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PCB007-Feb2021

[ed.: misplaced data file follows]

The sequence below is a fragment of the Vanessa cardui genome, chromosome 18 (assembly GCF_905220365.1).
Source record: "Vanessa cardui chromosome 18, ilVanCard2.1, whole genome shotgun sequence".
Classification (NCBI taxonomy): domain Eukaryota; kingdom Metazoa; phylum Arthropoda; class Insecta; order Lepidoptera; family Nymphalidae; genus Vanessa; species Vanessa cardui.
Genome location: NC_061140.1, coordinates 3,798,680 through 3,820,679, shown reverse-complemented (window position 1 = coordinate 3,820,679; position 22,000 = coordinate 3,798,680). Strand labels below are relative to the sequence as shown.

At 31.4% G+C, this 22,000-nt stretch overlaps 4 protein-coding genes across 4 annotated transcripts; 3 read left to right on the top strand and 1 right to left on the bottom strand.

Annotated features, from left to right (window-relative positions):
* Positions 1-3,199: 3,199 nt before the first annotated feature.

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FEBRUARY 2021 I PCB007 MAGAZINE 93 Unlike traditional internal continuous im- provement tools and activities, benchmarking is unique and occurs within the organization, within the industry, or entirely outside the in- dustry. Continuous improvement projects culmi- nate with either adopting, adapting, or aban- doning the proposed solution: • Adopting accepts and implements the entire solution • Adapting cherry-picks select attributes of the solution • Abandoning rejects the solution in its entirety Ideally, continuous improvement solu- tions are simple, quick, and effective. Lastly, knowledge management comes into play. e team must formally document the project and knowledge learned. An A3 report format or equivalent should be used. Conclusion Quality and continuous improvement ac- tivities share a long and impressive histo- ry. e cost of poor quality and the need for high reliability are the catalysts driving con- tinuous improvement today. Continuous im- provement requires continuous change. It is paramount that organizational leaders and managers develop a culture of continuous improvement. Leadership without manage- ment is mediocracy; management without leadership is disastrous. All employees must realize their primary function is to "add val- ue and solve problems." Quality manage- ment systems (QMS) contain an element of continuous improvement and share com- mon tools and activities. Having an excellent foundational understanding and application- al knowledge of these tools and activities is crucial. Human resources are the most im- portant resources of all, and priority needs to be set to develop their talents. PCB007 References 1. "Theory C: The Near Future of Quality Man- agement," Kemenade, E. (2014), The TQM Journal, 26(6), 650-657. 2. American Society for Quality (n.d.). History of Quality [Quality topics A to Z]. Retrieved from http:// asq.org/learn-about-quality/history-of-quality/over- view/overview.html. 3. Introduction to Statistical Quality Control (7 th ed.), Montgomery, D. (2013). Hoboken, NJ: John Wiley & Sons. 4. "Forgotten Contributions to Scientific Manage- ment: Work and Ideas of Karol Adamiecki," Debicki, B. (2015), Journal of Management History, 21(1), 40-67. 5. The Handbook for Quality Management 2nd Ed., Pyzdek, T. & Keller, P. (2013). United States: Mc- Graw-Hill Companies. 6. Get it Right. A Strategic Guide to Quality Sys- tems, Imler, K. (2006). Milwaukie, WI: ASQ Press. 7. "Cost of Quality: Not Only Failure Costs," Buth- mann A. (2017). Retrieved from https://www.isixsig- ma.com/implementation/financial-analysis/cost- quality-not-only-failure-costs. 8. Acceptability of Printed Boards (Standard No. IPC-A-600J), Association for Connecting Electron- ics (2016), Bannockburn, IL: IPC. 9. Acceptability of Electronic Assemblies (Stan- dard No. IPC-A-610F), Association for Connecting Electronics (2014), Bannockburn, IL: IPC. 10. Collective Genius: The Art and Practice of Leading Innovation, Hill, L., Brandeau, G., Truelove E. and Lineback, K. (2014). Boston, MA: Harvard Business Review Press. Patrick Valentine is the Technical and Lean Six Sigma Manager for Uyemura USA. As part of his responsibilities, he teaches Lean Six Sigma green belt and black belt courses. He has a PhD in Quality Systems Management from New England College of Business, Six Sigma Master Black Belt certification from Arizona State University, and ASQ certifications as a Six Sigma Black Belt and Reliability Engineer.

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